Category Archives: seesmic

Christian Payne

For those who don’t know him already, I want to introduce you to Christian Payne, documentally, our man inside. I met Christian briefly at podcampuk, I logged him as a cheeky midland photo geek, nice guy, dry humour, keep an eye out for him etc. but then he popped up on seesmic.

I don’t think it’s an understatement to say that he is seesmic’s brightest star. I only feel comfortable calling him that because I see a lot of genuine humility in him and don’t think he’ll take it the worng way. Just in terms of numbers of posts Christian as out-seesmiced the best of them, but he also shines as an inventive, imaginative curious naughty funny experimenter with a great visual style.

I just love watching him and so does everyone else. I really hope he gets to reap some reward from all the effort he puts in. While seesmic is in development it’s still difficult to easily share what he does there, but watch him if you can, he’s bloody good.

This week, however, I had cause to write the following tweet: “@documentally slow down and do one thing at a time man, one thing at a time. don’t go all jimmy dean on us” but unfortunately the next thing we saw was this. I’m glad to say that Christian himself was largely unhurt, but the Land Rover he was driving is kaput. Now he’s written more about it and posted a video showing what he’s doing to get himself mobile again.

I’d urge you to nip over to Christian’s site, laugh at his video, wonder at his WIN, S.H.A.D.O. and SPECTRUM stickers and generously bung him some dosh towards a new mean machine.

Why I’m not in Seesmic at the moment

Writing that as a title makes it sound much more dramatic than what I want to say. However, I wanted to explain the reasons for me not showing up so much in seesmic of late. In particular, I wanted to make it clear that it’s not a negative sign – I’m still using it, I’m still in love with the people and the concept, I’m still part of the seesmic community, I’m just not around very much for now. It comes down to three things:

1. There’s a limit to how much alpha testing one can do.

This is not a fault – it’s just how it is. I’ve used and loved the crappy, buggy, bloated, adorable, prototype proof of concept thing they knocked up, but my legs are just tired from using bicycle pedals to fly an aeroplane. I need it to move on (lighter, better organised, social functionality) before I can use it again regularly. This isn’t to say that others shouldn’t have a go while the CTO (who never sleeps) and his band of code monkeys build the next version – if you get an invite, I strongly urge you to jump in, ride it, meet the fantastic people who are there, enjoy it, love it like I have, find the holes, work out for yourself what works and doesn’t work – it’s great fun. Trouble is…

2. My kit’s crap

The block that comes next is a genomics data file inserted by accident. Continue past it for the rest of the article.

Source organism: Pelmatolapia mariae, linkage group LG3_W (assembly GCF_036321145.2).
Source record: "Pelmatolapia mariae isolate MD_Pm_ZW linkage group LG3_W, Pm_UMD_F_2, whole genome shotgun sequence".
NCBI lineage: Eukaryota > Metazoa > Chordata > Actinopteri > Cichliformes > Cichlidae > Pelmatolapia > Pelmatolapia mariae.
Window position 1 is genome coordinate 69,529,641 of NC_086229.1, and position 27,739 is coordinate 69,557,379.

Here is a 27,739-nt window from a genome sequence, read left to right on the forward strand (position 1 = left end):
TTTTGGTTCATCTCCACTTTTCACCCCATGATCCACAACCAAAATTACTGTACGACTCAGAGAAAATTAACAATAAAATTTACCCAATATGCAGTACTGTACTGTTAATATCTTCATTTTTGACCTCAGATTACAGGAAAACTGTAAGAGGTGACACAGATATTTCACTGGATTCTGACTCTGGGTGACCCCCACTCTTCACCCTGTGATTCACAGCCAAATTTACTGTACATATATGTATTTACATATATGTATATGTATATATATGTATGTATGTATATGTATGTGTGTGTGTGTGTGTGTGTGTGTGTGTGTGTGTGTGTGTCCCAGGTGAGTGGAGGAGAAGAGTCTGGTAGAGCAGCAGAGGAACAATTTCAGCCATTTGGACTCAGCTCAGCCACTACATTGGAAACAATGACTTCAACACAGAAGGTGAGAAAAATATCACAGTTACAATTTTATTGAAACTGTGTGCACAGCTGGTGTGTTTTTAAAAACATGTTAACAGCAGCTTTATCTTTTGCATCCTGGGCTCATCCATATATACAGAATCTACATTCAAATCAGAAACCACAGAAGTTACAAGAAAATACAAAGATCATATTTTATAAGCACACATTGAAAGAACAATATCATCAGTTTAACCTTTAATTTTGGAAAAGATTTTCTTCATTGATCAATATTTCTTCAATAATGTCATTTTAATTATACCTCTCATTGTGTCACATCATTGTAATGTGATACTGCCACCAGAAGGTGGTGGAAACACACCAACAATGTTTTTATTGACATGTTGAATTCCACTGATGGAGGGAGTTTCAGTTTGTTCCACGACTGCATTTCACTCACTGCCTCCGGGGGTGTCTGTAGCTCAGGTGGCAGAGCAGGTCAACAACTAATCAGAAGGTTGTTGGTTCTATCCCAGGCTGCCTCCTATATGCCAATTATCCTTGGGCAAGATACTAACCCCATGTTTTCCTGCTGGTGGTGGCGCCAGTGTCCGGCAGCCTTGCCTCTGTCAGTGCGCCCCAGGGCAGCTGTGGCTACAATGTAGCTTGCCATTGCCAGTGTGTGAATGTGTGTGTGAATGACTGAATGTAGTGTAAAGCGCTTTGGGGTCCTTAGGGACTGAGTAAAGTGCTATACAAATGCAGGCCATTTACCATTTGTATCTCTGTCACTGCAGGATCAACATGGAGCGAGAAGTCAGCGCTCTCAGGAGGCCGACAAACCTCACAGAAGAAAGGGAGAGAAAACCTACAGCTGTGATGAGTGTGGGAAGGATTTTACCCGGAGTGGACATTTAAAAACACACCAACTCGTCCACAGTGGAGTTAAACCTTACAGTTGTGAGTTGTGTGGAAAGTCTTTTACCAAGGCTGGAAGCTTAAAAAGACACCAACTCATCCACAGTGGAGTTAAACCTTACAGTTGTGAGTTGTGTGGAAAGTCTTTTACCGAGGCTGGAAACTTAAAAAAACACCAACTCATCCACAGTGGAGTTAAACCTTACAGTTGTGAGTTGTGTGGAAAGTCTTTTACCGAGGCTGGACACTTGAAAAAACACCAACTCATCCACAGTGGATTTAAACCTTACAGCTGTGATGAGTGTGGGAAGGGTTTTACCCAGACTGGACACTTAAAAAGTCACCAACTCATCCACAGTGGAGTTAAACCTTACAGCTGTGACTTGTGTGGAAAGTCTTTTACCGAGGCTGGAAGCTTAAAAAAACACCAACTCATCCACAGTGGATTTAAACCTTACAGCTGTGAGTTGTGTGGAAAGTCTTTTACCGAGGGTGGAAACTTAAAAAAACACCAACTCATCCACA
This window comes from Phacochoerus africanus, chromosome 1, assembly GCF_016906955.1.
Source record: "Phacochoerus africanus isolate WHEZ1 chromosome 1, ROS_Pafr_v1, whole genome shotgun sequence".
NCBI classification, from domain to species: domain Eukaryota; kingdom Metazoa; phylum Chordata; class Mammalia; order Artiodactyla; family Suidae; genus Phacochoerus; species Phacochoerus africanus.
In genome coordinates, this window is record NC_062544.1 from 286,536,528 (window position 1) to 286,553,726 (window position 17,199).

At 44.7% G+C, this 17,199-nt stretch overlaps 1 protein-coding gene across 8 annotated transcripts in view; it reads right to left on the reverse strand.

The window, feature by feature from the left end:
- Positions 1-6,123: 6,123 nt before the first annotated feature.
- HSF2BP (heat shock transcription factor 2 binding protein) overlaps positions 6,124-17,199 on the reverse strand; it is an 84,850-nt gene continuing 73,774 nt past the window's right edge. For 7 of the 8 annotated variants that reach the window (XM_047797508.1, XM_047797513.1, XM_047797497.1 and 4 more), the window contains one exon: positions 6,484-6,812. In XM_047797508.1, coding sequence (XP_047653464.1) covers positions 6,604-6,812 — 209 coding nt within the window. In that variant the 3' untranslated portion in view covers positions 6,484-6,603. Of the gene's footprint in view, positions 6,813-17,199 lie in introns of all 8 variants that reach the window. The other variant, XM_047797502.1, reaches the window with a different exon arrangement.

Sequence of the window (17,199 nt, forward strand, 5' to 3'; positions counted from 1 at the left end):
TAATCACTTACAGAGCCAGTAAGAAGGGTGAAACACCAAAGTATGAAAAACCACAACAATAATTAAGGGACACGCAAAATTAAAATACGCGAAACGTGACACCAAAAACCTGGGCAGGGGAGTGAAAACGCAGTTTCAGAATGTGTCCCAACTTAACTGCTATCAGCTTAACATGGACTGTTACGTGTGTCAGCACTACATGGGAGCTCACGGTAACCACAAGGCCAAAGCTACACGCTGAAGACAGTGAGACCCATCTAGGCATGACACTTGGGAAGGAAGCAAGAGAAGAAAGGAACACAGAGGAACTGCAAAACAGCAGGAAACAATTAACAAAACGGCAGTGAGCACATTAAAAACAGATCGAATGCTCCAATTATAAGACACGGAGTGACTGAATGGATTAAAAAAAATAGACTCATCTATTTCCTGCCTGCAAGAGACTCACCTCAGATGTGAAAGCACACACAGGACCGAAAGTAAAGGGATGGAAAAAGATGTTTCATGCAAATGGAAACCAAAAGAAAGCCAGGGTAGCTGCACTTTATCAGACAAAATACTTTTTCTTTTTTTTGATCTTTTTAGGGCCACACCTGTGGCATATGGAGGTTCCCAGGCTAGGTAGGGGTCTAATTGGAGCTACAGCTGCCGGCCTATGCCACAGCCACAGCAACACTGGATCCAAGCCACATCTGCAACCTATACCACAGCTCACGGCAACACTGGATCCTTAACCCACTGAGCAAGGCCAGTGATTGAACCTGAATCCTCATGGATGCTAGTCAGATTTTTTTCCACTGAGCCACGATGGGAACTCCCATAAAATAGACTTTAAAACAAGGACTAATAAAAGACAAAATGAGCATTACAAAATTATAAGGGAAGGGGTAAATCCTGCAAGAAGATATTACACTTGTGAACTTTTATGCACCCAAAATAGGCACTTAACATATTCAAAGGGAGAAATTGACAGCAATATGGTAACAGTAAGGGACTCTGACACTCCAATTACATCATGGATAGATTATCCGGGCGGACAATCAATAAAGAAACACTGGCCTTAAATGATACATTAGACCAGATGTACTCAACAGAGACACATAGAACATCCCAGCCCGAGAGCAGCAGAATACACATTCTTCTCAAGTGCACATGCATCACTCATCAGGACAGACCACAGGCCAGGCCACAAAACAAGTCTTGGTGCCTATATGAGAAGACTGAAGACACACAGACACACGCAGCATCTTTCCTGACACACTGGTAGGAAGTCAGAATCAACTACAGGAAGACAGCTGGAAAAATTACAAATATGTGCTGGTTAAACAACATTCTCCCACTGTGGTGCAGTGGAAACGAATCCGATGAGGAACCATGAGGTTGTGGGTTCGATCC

The combination of said “bloated, adorable…etc” and my little PC with it’s pathetic 256MB of RAM (yes, I’ve ordered some more) mean that I really can’t do much in seesmic before the whole thing slows down to a crawl. In case you haven’t got the message, I do love seesmic so much that I’ve honestly considered setting up a dedicated seesmic box, stripped down to a lightweight OS and browser just so that I could continue being an active participant around this social media kitchen table rather than the old grandpa who sticks his head around the door occasionally to ask you kids to quieten down. I may still do this if I can find some geek-time this weekend, but the truth is…

3. I’ve other fish to fry

One of my main motivating factors this week has been ensuring that Mike Butcher doesn’t get in a position to do to me and the Tuttle Club/Social Media Café what he did to Paul Birch and Co-minded. We talked a lot about it in the last part of the year and our first prototyping meeting was great, but I need to maintain the momentum. My most frequently asked question is “When are you going to open?” My current best answer is “This year, preferably by the summer” I want to have a better answer to that – and more importantly to actually deliver. Again, for the time being, that (and bread and butter work to keep me living in the luxury I’ve come to expect, oh and playing my ukulele) has to come first, so time around the virtual kitchen table is limited [unless of course you want to come to a commercial arrangement, Loïc :) ]

So, in the meantime, don’t stay up too late talking and don’t be late for work because you’re nattering over breakfast, but have fun without me.

Uke News

Long-time readers here will have been aware of my plunking and warbling, but I’ve only recently been coming out of the ukulele closet more widely.

My seesmic fun has been well-received but before all that started, I did an audition for a busking licence on London Underground and yesterday, I heard that I passed :)